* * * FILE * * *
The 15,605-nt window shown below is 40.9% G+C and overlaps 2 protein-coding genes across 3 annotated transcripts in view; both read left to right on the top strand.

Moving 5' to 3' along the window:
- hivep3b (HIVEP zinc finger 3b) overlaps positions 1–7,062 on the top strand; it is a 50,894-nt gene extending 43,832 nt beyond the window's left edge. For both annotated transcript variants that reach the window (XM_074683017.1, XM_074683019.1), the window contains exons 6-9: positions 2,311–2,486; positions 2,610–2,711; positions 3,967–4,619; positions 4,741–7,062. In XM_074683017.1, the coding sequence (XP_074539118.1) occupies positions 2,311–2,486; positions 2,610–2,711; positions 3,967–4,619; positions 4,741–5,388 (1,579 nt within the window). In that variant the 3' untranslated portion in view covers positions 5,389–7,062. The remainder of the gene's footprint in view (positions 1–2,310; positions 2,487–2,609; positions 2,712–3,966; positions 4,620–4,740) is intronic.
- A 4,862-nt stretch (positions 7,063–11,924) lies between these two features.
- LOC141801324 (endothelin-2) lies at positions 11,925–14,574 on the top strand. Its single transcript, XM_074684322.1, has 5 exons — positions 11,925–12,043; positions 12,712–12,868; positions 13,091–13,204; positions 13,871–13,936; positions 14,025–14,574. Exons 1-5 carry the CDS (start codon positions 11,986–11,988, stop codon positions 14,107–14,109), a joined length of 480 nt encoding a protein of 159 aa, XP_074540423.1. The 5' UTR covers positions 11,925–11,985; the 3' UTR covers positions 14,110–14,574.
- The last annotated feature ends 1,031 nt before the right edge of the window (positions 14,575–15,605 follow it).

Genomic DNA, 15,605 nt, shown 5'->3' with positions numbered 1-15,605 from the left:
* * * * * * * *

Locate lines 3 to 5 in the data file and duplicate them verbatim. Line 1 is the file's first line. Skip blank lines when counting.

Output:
- hivep3b (HIVEP zinc finger 3b) overlaps positions 1–7,062 on the top strand; it is a 50,894-nt gene extending 43,832 nt beyond the window's left edge. For both annotated transcript variants that reach the window (XM_074683017.1, XM_074683019.1), the window contains exons 6-9: positions 2,311–2,486; positions 2,610–2,711; positions 3,967–4,619; positions 4,741–7,062. In XM_074683017.1, the coding sequence (XP_074539118.1) occupies positions 2,311–2,486; positions 2,610–2,711; positions 3,967–4,619; positions 4,741–5,388 (1,579 nt within the window). In that variant the 3' untranslated portion in view covers positions 5,389–7,062. The remainder of the gene's footprint in view (positions 1–2,310; positions 2,487–2,609; positions 2,712–3,966; positions 4,620–4,740) is intronic.
- A 4,862-nt stretch (positions 7,063–11,924) lies between these two features.
- LOC141801324 (endothelin-2) lies at positions 11,925–14,574 on the top strand. Its single transcript, XM_074684322.1, has 5 exons — positions 11,925–12,043; positions 12,712–12,868; positions 13,091–13,204; positions 13,871–13,936; positions 14,025–14,574. Exons 1-5 carry the CDS (start codon positions 11,986–11,988, stop codon positions 14,107–14,109), a joined length of 480 nt encoding a protein of 159 aa, XP_074540423.1. The 5' UTR covers positions 11,925–11,985; the 3' UTR covers positions 14,110–14,574.